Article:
Watch & Listen to this podcast Episode

Key Highlights from the Episode

Q. Charuka: Tell me something. Has fashion been a source of inspiration for your work?

A. Roxanne: Fashion is absolutely such a rich way to express your individuality and who you are, and of course, it’s part of the work. Ah. It’s a big part of the work. Actually, I think styling and styling Models is basically something I do, and I photograph them as well.

Sometimes I have a model in mind; sometimes I have, like, an old master’s work in mind that I want to recreate, and then what I’ll do is just contact them; some of them I know. Already for like a long time, but some of the new ones sometimes I’ll contact them and ask them if they would like to pose for me.

So then, basically, they come over to the studio where I dress them. With a bag of clothes that I have here or my clothes, or if they have something cool that they brought, I’ll use their own personal style also, and then I’ll like place their hair quite quickly. Ah, maybe do a little bit of makeup, and then I’ll take the photos.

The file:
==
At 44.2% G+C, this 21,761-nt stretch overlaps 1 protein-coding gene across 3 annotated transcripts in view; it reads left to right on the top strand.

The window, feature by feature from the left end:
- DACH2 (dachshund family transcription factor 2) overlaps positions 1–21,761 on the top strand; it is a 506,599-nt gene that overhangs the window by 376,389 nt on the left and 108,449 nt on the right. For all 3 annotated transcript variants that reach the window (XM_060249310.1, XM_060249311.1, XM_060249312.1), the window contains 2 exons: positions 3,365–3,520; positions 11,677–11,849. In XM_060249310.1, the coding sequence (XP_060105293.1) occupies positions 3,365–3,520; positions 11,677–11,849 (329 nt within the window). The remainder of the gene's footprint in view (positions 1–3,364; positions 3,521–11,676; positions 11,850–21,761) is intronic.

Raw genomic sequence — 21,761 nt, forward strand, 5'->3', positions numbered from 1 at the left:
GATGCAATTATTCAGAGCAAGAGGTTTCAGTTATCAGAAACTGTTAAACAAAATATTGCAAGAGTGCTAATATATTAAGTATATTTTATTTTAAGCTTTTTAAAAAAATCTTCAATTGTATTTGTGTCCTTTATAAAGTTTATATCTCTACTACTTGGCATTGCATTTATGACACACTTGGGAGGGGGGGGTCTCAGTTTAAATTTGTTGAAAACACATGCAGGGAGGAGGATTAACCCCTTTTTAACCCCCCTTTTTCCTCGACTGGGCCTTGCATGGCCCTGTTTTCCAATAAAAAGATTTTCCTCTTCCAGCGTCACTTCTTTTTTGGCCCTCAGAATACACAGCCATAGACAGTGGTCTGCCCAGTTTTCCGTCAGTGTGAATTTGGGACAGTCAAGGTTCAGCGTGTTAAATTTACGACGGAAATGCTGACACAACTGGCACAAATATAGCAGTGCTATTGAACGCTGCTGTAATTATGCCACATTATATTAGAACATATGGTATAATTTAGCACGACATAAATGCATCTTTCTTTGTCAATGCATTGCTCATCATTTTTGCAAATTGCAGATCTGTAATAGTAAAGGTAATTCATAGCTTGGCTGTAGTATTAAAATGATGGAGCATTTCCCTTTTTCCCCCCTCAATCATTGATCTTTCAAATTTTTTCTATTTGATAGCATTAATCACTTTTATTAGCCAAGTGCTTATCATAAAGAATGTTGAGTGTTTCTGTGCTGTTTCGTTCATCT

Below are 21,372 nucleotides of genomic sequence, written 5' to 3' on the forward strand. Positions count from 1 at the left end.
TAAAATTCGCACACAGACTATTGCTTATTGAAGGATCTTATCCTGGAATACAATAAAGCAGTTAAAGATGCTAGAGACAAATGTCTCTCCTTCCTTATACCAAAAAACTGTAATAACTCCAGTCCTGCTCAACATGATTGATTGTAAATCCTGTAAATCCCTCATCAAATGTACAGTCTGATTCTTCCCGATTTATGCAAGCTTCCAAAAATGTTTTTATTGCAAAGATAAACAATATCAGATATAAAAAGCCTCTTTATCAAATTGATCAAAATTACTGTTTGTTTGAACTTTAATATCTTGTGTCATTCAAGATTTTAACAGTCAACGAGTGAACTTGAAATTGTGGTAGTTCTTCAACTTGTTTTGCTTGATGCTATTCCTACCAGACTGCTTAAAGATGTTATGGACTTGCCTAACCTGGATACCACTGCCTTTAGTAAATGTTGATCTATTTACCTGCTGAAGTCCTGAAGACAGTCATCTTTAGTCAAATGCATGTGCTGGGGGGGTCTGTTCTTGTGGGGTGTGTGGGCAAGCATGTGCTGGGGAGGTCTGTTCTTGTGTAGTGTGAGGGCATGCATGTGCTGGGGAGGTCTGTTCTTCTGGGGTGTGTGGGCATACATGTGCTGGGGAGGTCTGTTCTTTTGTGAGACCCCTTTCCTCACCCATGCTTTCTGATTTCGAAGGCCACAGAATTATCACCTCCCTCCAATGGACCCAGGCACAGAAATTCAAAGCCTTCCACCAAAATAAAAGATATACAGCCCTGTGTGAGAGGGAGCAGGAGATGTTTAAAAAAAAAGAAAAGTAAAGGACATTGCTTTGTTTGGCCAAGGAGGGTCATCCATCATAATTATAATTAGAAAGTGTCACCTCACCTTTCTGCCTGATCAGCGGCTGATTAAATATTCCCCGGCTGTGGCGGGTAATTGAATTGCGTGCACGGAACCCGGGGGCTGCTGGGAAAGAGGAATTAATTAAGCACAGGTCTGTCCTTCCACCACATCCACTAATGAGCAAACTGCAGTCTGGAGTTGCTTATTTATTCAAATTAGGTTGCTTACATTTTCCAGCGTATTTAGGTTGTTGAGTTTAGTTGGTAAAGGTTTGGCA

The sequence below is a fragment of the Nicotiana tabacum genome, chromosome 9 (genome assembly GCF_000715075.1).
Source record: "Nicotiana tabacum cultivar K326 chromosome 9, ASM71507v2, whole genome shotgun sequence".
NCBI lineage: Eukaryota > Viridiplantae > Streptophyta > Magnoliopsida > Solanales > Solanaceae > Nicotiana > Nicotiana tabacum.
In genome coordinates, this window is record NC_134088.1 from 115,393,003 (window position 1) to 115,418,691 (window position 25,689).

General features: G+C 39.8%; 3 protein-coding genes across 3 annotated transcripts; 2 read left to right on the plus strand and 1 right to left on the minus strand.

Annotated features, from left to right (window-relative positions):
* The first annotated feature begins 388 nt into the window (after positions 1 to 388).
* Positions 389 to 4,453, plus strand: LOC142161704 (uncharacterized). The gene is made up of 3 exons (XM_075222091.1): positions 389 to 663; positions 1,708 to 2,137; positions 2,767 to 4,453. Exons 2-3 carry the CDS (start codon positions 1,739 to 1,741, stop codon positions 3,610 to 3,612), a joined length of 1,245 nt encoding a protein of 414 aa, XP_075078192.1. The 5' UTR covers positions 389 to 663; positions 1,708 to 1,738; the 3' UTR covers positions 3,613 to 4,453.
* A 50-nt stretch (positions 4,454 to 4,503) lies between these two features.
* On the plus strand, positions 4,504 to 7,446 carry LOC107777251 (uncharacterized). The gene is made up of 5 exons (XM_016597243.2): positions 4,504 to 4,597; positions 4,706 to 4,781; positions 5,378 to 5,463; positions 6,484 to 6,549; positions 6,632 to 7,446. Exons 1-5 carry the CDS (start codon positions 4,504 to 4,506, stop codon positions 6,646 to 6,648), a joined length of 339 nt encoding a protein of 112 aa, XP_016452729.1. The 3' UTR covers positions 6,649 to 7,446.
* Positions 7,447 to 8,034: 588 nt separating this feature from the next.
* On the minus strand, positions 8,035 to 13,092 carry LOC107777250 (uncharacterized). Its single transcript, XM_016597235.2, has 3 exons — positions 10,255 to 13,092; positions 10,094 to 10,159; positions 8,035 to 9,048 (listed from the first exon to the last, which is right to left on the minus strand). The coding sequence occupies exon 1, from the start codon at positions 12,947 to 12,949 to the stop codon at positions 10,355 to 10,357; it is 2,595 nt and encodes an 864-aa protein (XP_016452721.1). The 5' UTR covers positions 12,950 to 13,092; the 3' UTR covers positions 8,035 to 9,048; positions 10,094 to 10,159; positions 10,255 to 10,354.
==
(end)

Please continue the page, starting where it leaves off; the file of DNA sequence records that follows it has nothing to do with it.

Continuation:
And then from that photo, I’ll do a little bit of ipad work basically on it, and then from there, I use the reference as the reference for the final painting.

Q. Charuka: How did you come to do this? Can you talk a little bit about what your work is about and how Let’s also talk about how you found it because you have a very cohesive style, so when I see your work, I know it’s yours. No matter where I see it, I know it’s your work, so you have that sense of cohesiveness but also that sense of style, like I said, like you know the way. Um, your fabric falls in line with the details in the way you color it?

Let’s talk about the part where your work becomes more recognizable and you grow to like finding that voice or that visual style, or whatever that may look like. How did you figure these two out?

A. Roxanne: I think, Ah, so basically finding the style is like if you’re actively trying to find the style and this is what your goal is. You won’t find your style.

You really have to let go of that idea, and you really just have to work on your skill sets. What is your strength? What are you good at, what do you like, and what do you don’t like, and then from there a style will be built.